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Wardner: Time for state to put oil money away for TR Expressway

Press Photo by Bryan Howath With Theodore Roosevelt Expressway Association executive director Cal Klewin looking on, Sen. Rich Wardner, R-Dickinson, addresses about 60 onlookers Tuesday afternoon at the association’s annual meeting in Watford City at the Watford Hotel.

WATFORD CITY — One of the leading political figures in the North Dakota Senate said Tuesday that it’s time for the state to put tax money generated from oil activity in the Bakken into a fund for enhancements along U.S. Highway 85.

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Stating he believes it’s “time to strike,” Sen. Rich Wardner, R-Dickinson, told about 60 onlookers at the Theodore Roosevelt Expressway annual meeting in Watford City that communities in oil-impacted western North Dakota should not rely only on federal help with projects to help make Highway 85 — the main north-south corridor in and out of the Bakken — safer for motorists.

“I really feel that four-laning (Highway 85) is absolutely necessary,” Wardner said. “I live in Dickinson and the four-laning that was done just 5 miles to the north out of town on Highway 21 made an incredible difference. For years, we have promoted this as a commerce corridor, which it is. But it did not resonate with some legislators and people who live in the eastern part of the state. We have come to a point now where it’s about a commerce corridor. It’s about a corridor for local traffic that is safe to drive.”

Though Wardner expressed that he believes there should be urgency to act to expand lanes along the highway, the Senate majority leader fell short of criticizing North Dakota Department of Transportation State Director Grant Levi and work his department has done so far in attempting to remedy safety and congestion concerns along Highway 85, especially north of Interstate 94 at Belfield.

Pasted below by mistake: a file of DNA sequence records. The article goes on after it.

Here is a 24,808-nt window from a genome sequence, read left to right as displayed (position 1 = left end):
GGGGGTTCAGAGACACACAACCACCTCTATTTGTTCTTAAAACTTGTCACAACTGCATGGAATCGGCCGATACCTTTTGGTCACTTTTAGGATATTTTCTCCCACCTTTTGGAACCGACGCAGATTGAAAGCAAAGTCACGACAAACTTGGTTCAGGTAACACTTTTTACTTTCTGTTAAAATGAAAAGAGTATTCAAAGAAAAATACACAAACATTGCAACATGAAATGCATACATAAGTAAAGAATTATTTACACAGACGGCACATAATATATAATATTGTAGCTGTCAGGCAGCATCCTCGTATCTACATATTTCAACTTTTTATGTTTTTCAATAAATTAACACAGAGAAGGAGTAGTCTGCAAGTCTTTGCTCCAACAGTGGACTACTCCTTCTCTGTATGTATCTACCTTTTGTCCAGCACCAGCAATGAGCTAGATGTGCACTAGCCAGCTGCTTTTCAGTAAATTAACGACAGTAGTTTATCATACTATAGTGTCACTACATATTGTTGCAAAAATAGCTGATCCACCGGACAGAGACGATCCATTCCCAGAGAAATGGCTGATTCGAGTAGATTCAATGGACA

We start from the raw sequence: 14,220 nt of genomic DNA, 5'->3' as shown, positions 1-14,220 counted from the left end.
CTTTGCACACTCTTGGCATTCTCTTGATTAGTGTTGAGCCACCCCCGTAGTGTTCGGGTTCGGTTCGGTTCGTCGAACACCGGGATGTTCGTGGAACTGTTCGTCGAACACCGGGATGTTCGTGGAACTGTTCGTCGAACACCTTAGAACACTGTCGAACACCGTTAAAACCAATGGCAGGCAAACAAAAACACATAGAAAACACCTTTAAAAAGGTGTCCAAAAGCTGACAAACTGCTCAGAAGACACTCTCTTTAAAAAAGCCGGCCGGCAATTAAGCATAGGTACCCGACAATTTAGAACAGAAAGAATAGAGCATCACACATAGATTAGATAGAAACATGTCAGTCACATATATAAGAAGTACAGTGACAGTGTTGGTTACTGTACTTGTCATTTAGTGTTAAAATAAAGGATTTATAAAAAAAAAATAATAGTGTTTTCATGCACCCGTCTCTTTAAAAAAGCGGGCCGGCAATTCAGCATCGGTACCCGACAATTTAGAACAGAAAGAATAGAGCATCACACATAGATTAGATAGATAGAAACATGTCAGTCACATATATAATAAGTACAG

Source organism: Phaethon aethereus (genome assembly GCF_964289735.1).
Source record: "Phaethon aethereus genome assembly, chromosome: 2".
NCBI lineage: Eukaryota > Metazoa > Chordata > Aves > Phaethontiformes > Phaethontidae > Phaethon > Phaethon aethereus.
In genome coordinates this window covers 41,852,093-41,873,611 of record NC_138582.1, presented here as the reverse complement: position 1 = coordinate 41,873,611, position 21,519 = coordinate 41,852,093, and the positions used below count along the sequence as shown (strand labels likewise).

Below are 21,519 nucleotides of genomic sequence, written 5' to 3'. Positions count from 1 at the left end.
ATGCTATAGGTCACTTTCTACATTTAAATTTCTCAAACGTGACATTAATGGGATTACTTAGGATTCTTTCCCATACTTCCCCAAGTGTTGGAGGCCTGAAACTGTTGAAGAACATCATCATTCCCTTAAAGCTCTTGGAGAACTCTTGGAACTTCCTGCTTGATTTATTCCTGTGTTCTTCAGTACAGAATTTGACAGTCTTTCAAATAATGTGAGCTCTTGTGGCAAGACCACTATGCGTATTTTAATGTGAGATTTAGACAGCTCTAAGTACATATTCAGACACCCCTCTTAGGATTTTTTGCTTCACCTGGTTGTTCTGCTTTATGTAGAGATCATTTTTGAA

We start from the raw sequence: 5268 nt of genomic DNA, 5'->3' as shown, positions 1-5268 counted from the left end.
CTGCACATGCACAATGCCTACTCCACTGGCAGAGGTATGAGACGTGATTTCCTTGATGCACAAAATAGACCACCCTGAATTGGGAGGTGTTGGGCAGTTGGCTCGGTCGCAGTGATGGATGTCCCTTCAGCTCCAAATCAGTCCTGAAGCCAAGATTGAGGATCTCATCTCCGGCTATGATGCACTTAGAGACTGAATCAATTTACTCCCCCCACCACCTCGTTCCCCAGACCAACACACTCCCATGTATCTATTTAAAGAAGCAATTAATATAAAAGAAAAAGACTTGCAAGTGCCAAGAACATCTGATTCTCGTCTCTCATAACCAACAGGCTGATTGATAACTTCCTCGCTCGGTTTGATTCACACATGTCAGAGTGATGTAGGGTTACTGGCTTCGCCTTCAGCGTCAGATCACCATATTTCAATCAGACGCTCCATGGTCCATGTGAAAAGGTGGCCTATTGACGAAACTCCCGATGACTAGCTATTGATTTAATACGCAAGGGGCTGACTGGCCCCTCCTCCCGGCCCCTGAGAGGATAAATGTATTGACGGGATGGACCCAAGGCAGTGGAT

“Things are just continuing to pile on with regard to traffic on 85,” said McKenzie County Commissioner Roger Chinn of Grassy Butte. “We build 300 housing units every year in our county. We talk about new projects and new gas plants, but how is all that going to get here? It’s going to come up Highway 85. It’s the only way things can get in here. It’s good that we’re starting to take a look at not just the oil industry, but the other effects that are caused by increased traffic.”

Chinn said he lauded the Department of Transportation for recently adding a number of turning lanes in and around Grassy Butte, but said more needs to be done. Theodore Roosevelt Expressway Association members are advocating for an expanded four-lane expressway from the Black Hills area of South Dakota through North Dakota and to the Canadian border.

State legislators earlier this year designated $2.3 billion for road improvements in North Dakota in the the current biennium. Of that total, more than $300 has been earmarked for four-laning Highway 85 from Williston to Watford City, a project Levi said is the priority now for the region.